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Call for air centre sabotage probe

A senator is seeking an investigation into how a contract worker was able to sabotage a regional control centre and bring Chicago's two international airports to a halt.

Dick Durbin of Illinois will ask inspectors general at the US Department of Transportation and the Federal Aviation Administration to investigate whether there was a security breach when the employee entered the building early on Friday with a suitcase without causing suspicion.

He then started a fire in the basement telecommunications room before attempting to commit suicide.

Brian Howard, 36, of Naperville, Illinois, who had access to the air traffic control centre in suburban Aurora via a swipe card, entered at about 5am Friday, and about 30 minutes later posted a suicide note on Facebook, according to a federal criminal complaint.

Minutes later, someone at the centre called the emergency services to report the fire and a relative who saw the Facebook post also alerted authorities. Paramedics followed a trail of blood past a fuel can, two knives and a lighter and found the suspect, the complaint said.

Democrat Mr Durbin said he was grateful that the FAA was able to get all planes on the ground safely. He said FAA administrator Michael Huerta told him that 23 of 29 computer racks were damaged, and the FAA said it decided to replace the entire central communications network at the centre.

"Thank God nobody lost their lives, but it could have happened in this circumstance," Mr Durbin said.

Illinois' other senator, Republican Mark Kirk, said he wanted an immediate review of the FAA screening process at the site and a report within 30 days outlining future changes.

The centre in Aurora, about 40 miles west of central Chicago, handles planes cruising at high altitudes through the air space as well as those just beginning to approach or completing a departure from airports in the Chicago area. Its responsibilities have been transferred to centres in Cleveland, Indianapolis, Kansas City and Minneapolis.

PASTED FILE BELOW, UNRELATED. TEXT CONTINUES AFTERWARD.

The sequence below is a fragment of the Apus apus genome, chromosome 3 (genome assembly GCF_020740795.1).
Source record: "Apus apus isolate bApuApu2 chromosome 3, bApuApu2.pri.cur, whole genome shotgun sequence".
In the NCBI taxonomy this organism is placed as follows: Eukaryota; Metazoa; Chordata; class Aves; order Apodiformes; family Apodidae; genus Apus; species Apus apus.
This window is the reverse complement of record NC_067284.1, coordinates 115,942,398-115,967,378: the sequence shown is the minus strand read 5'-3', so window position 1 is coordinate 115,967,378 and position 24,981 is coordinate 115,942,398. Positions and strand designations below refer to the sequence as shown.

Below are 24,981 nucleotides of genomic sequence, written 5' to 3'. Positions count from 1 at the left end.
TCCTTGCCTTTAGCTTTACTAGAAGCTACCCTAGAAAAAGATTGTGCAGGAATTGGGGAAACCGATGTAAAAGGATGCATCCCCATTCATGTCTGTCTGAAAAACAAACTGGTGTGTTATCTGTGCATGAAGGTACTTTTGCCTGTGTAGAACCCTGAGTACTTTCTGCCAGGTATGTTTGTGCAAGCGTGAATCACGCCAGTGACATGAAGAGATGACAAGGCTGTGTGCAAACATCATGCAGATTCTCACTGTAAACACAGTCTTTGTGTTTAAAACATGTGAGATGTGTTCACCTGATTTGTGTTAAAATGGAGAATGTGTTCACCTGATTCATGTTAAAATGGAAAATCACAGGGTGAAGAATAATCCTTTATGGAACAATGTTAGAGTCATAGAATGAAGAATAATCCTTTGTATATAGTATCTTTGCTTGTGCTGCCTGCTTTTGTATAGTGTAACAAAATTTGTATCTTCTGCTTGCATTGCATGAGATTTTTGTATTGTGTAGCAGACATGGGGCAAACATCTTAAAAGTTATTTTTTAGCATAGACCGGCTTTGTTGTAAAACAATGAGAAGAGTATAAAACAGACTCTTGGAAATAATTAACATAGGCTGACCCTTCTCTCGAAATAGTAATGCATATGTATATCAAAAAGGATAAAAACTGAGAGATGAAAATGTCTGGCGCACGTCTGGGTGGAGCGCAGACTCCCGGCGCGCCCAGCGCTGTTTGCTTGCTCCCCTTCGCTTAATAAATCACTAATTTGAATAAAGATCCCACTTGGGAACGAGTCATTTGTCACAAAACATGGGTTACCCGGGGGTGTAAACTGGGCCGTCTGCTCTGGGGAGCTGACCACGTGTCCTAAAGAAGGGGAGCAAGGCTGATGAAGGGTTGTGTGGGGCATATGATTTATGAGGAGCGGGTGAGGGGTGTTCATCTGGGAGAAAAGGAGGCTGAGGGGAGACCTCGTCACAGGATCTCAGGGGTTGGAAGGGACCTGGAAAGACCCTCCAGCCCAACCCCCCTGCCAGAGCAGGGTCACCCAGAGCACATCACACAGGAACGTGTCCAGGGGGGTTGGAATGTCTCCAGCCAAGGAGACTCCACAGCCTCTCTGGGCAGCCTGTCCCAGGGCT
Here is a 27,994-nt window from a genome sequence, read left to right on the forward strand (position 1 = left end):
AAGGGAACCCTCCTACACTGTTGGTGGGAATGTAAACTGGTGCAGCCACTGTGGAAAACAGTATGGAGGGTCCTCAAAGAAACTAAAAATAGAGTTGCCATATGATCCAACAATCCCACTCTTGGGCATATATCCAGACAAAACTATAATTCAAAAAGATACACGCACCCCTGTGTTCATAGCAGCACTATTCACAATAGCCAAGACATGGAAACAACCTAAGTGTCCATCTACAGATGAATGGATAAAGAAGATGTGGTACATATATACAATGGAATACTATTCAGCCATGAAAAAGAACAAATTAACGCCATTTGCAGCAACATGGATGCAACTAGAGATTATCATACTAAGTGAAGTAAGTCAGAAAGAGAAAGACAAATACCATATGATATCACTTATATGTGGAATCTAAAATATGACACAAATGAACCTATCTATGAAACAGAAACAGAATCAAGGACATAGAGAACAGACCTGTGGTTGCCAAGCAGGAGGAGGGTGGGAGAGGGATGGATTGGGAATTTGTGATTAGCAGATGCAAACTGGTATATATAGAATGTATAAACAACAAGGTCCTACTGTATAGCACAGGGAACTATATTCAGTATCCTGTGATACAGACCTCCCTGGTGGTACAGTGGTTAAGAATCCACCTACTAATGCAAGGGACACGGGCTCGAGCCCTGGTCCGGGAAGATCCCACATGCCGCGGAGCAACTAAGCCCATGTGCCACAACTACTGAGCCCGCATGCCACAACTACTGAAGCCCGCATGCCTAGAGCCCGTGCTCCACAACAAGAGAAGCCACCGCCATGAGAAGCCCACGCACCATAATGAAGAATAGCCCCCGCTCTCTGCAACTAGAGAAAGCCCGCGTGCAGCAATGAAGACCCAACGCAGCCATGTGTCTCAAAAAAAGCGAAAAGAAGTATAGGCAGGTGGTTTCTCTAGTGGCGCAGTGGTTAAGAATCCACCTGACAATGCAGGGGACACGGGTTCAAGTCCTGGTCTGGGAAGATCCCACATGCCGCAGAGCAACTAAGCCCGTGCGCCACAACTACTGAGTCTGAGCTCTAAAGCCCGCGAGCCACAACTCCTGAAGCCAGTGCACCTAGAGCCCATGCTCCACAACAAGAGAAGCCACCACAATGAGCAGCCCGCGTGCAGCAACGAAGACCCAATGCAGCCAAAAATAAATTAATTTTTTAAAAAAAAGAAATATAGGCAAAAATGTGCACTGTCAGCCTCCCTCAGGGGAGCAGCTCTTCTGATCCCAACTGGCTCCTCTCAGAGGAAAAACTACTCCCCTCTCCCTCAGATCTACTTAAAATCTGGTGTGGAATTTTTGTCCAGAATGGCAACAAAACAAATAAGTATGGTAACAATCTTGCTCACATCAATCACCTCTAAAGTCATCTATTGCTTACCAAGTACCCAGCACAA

Yesterday, 550 flights were cancelled at O'Hare International Airport and 50 at Midway. At the height of the travel misery on Friday, more than 2,000 flights in and out of the airports were cancelled, disrupting travel nationwide.

FokAA spokeswoman Elizabeth Cory said improvements were expected today, although the system would not be fully functional.

Ms Cory said the FAA had been able to increase air traffic and reduce delays by improving direct communication between the centres now handling Chicago's air traffic and by developing new ways to automatically file and transfer airline flight plan information.

The FAA said it conducted employee background checks on contract workers who have access to FAA facilities, information or equipment. Contract employees, like other staff at the Aurora centre, also must have their identification inspected by a perimeter guard and swipe their cards to gain access to the building.

Howard worked at the centre for eight years and was involved with its communications systems. He was recently told he was being transferred to Hawaii.

Mr Durbin said it was possible that Howard's suitcase did not cause concern because security believed he was retrieving personal belongings in preparation for his move.

Howard has been charged with destruction of aircraft or aircraft facilities, a felony. If convicted, he could face up to 20 years in prison.

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